Costa Rica Doubles As The Hummingbird’s Paradise
The description is easy: a bird that fits in the palm of one’s hand. Yet, such a definition does not do justice to these extraordinary creatures.
The only thing that matches the variety in these small birds is their beauty.
Hummingbirds seem like magical animals out of a fantasy book — full of joy and color. Its English name comes from the buzz generated when they flap their wings, but the word may also have a Caribbean origin in other languages.
What makes Costa Rican hummingbirds so special?
Costa Rican hummingbirds are fast and beautiful, similar to those seen in other regions of the Americas. The country encompasses more hummingbirds than America and Canada put together, with up to 26 species in an area called La Paz Waterfall Gardens.
Hummingbirds are commonplace in any Costa Rican city, whatever the season. Although tourists may find them most commonly in mountainous and rocky areas, they can also appear on beaches, mangroves and spas.
The bird, one of the smallest in the world, is native to the Americas. It depends on a flower-based diet, rapid flight and constant wing flutter to remain alive.
Hummingbird chicks reach maturity in just a few months and breed during the sunny season — November to March.
Their nests are small and well-hidden. Bird watchers can easily find them walking through the country’s trails, although people can also discover their nests under bridges, large leaves, or behind flowers.
“The Monteverde biological reserve is one place where people can admire these birds,” said Enrique Alejandro, a tourist who came to the area to witness the bird in its natural habitat. “Besides, in the reserve, there are about 100 mammal species, 400 birds, 120 amphibians and reptiles, and that is without counting the tens of thousands of insects inhabiting there! It is the ideal place to see a hummingbird with your eyes.”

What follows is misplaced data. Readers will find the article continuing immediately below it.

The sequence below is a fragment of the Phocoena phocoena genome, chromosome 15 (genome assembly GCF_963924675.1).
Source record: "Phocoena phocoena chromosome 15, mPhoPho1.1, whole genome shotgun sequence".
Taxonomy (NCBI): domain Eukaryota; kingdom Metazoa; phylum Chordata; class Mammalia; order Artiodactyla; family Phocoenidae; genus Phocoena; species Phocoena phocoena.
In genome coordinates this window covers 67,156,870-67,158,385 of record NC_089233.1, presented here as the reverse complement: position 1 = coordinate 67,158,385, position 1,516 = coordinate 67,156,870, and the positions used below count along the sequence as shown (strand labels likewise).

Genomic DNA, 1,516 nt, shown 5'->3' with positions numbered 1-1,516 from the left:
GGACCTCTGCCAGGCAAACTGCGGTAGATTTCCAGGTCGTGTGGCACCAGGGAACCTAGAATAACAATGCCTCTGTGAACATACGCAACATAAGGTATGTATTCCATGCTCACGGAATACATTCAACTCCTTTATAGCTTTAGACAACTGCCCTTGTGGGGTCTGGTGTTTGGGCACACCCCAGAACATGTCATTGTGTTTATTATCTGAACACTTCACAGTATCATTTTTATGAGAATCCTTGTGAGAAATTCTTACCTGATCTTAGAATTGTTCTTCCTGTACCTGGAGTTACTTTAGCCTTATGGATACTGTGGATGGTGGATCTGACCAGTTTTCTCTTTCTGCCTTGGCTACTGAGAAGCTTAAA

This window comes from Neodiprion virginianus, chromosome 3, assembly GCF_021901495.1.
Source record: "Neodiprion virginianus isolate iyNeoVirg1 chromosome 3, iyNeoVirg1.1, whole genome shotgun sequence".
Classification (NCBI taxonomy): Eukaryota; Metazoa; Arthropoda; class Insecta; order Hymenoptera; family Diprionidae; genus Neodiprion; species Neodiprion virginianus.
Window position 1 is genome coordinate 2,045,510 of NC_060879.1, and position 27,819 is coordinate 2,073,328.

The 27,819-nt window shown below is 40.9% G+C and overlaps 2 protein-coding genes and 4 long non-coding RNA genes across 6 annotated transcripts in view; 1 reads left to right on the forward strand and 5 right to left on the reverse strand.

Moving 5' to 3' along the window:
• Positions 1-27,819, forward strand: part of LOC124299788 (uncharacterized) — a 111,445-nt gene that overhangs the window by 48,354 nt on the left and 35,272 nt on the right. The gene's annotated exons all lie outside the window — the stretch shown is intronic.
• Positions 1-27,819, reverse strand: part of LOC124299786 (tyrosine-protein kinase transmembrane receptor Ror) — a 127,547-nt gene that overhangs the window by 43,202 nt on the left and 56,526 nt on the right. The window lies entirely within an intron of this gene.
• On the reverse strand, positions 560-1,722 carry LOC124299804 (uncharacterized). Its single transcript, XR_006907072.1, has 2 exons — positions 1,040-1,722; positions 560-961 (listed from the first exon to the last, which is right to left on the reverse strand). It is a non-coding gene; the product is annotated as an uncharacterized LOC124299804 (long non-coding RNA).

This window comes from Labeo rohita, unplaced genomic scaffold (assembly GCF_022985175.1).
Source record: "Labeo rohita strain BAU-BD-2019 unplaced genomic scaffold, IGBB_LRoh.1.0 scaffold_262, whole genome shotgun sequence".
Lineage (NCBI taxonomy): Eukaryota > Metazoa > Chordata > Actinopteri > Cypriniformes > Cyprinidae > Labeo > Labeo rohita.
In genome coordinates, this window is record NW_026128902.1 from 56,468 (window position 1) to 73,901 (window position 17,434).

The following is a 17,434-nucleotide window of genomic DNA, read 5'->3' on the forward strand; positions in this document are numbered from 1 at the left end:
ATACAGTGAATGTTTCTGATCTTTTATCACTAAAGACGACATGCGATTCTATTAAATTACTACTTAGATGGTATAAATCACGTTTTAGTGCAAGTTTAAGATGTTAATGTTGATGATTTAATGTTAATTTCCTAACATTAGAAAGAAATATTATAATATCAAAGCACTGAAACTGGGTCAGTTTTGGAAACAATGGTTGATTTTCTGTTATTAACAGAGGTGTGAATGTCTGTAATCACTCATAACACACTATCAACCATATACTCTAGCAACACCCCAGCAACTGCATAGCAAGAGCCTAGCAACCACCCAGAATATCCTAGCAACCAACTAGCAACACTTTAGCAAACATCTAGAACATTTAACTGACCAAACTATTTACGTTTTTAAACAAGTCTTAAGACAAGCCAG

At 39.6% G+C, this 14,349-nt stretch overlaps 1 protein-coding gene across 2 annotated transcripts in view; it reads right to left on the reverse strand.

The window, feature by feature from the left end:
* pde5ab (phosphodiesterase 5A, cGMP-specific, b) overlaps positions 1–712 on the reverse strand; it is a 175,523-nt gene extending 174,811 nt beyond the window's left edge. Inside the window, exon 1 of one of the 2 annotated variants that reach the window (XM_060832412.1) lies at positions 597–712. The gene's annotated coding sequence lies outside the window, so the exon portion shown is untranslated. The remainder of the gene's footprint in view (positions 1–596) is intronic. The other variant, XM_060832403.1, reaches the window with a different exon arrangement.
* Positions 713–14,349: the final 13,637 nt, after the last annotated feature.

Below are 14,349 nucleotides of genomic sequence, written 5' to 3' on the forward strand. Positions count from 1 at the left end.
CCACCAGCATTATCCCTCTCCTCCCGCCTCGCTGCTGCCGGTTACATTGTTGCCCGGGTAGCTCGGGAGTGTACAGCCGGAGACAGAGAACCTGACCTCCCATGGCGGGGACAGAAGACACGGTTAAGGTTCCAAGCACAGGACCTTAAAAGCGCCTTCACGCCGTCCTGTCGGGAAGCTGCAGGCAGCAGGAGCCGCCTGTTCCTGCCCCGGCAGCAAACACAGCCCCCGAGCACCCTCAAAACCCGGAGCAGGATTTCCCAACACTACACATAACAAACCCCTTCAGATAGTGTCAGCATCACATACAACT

In which part of Costa Rica can one find these majestic birds?
They live in diverse environments, from high and cold lands to humid or dry tropical forests. They feed on vines and heliconia. Literally, all parts of Costa Rica are humming with hummingbirds! From large cities, full of people and buildings, to open natural spaces, such as fields, beaches or forests, one can find these magnificent birds.
The best place to see them is the Central Volcanic Mountain Range. Another great site is the Talamanca Range, in San Gerardo de Dota, which houses 15 species.
In the South Pacific Region, in Golfo Dulce, they have several types of plants, such as heliconia, one of the bird’s preferred foods, and an ideal viewing spot.
In Turrialba, they have only 15 species. However, it contains some of the rarest and precious species, such as the Violet-crown Woodnymph, Bronze Tail, Green Hawthorn Tail, Violet Sabrewing, Brown Violet Ear, Green Hermit and the Green Crown Brilliant.
“One must have an eye like a hawk’s to be able to catch hummingbirds. They move so fast that sometimes it is impossible to photograph or record them,” said Alejandro. “The truth is they are beautiful, elegant animals. When they pass in front of your eyes, it is a spectacle without equal.”
(Translated and edited by Mario Vázquez. Edited by Melanie Slone and Fern Siegel.)